Pectobacterium atrosepticum is a bacterium that causes blackleg in potatoes, visible as a black rotting of stem bases. Despite being highly visible, it can be hard to spot in plants as it can be asymptomatic for long periods. Vladimir Gorshkov and colleagues compared the physiology and biochemistry of symptomatic and asymptomatic infections. The botanists had identified jasmonates as a key sign of symptomatic infections. These chemicals are the product of a lipoxygenase cascade that triggers many other reactions in the plant. The team studied the lipoxygenase cascade in symptomatic and asymptomatic infections to understand how plants and pectobacteria interact.
Gorshkov and colleagues used three groups of tobacco plants. The first were mock-inoculated so that they were a control group. The other two groups were either infected with wild-type P. atrosepticum or a mutant that produced a latent, asymptomatic infection. The scientists then measured the expression levels of target lipoxygenase cascade-related genes. They found that latent, asymptomatic P. atrosepticum infection is associated with decreased levels of 9-lipoxygenase branch products and jasmonic acid and an increased level of cis-12-oxo-10,15-phytodienoic acid.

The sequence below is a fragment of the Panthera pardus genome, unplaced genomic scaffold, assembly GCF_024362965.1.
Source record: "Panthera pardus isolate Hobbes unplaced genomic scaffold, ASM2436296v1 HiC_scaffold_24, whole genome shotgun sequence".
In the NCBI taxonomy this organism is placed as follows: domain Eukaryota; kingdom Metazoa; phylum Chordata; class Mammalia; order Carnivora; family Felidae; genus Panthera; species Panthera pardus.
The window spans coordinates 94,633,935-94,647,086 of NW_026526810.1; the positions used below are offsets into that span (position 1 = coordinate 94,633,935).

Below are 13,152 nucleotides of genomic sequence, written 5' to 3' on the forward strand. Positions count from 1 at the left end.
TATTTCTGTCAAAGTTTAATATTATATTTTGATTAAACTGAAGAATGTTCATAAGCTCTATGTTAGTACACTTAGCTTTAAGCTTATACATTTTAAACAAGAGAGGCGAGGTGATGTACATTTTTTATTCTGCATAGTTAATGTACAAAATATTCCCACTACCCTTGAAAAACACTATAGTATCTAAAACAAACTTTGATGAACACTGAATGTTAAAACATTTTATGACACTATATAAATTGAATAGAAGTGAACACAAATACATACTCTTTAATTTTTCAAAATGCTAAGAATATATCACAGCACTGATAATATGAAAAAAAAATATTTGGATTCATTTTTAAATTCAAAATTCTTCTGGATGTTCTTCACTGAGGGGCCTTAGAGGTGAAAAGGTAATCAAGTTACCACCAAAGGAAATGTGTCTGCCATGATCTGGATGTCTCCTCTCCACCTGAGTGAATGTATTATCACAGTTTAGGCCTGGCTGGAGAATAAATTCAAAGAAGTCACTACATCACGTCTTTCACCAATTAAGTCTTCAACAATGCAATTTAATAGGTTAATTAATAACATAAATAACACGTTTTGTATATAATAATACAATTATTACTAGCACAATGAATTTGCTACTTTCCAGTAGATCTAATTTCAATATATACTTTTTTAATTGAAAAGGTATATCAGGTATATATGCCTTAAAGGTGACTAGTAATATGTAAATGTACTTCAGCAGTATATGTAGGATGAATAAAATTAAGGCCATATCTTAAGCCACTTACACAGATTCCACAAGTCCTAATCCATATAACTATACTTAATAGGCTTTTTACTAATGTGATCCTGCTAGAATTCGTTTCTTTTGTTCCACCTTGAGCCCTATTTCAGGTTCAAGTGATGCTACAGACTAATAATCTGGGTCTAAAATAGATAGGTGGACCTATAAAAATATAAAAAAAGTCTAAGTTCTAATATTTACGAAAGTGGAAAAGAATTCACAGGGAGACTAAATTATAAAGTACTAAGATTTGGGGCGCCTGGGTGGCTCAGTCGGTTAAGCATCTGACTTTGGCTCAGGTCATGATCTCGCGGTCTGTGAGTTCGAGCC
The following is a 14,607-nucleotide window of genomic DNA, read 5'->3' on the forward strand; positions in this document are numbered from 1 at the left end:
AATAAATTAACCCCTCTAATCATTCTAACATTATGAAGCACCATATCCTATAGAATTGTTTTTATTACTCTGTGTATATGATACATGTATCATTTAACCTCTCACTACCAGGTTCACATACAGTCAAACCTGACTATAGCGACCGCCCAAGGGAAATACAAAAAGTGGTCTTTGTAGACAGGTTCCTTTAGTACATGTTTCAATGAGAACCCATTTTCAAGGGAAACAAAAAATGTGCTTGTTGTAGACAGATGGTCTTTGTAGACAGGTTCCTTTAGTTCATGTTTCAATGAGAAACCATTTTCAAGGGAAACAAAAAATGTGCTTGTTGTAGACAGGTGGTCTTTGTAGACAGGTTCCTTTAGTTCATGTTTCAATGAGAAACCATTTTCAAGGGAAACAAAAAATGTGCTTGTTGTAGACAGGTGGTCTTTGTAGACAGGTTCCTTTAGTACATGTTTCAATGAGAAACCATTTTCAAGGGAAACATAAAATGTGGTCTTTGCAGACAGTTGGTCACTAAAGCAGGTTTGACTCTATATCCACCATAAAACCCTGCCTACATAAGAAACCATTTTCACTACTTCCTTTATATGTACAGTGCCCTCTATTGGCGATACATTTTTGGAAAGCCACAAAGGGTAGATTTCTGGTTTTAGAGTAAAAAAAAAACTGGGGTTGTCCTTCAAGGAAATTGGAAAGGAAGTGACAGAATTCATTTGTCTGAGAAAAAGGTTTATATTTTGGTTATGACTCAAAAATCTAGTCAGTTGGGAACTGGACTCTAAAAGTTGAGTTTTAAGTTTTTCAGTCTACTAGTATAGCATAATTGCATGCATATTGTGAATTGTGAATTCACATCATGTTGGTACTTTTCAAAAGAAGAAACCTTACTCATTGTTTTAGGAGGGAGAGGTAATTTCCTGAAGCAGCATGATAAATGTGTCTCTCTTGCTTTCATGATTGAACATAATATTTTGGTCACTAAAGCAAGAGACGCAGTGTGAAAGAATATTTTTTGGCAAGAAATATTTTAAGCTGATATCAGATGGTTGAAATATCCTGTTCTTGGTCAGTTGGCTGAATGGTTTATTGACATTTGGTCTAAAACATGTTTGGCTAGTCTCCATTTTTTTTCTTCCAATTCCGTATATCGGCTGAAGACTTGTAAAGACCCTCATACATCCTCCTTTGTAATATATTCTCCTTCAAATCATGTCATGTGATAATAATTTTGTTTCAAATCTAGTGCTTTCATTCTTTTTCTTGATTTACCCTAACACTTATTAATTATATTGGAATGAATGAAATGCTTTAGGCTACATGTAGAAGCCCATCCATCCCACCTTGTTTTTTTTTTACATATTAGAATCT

In a commentary on the article, Claus Wasternack said that Gorshkov and colleagues have demonstrated that the oxylipin signature provides a powerful heuristic for unravelling the plant-pathogen interactions that determine whether a given infection event proceeds along a latent or symptomatic trajectory.
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Gorshkov, V.Y., Toporkova, Y.Y., Tsers, I.D., Smirnova, E.O., Ogorodnikova, A.V., Gogoleva, N.E., Parfirova, O.I., Petrova, O.E. and Gogolev, Y.V. (2022) “Differential modulation of the lipoxygenase cascade during typical and latent Pectobacterium atrosepticum infections,” Annals of Botany, https://doi.org/10.1093/aob/mcab108
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Wasternack, C. (2022) “Deciphering the oxylipin signatures of necrotrophic infection in plants. A commentary on: Differential modulation of the lipoxygenase cascade during typical and latent Pectobacterium atrosepticum infections,” Annals of Botany, https://doi.org/10.1093/aob/mcab142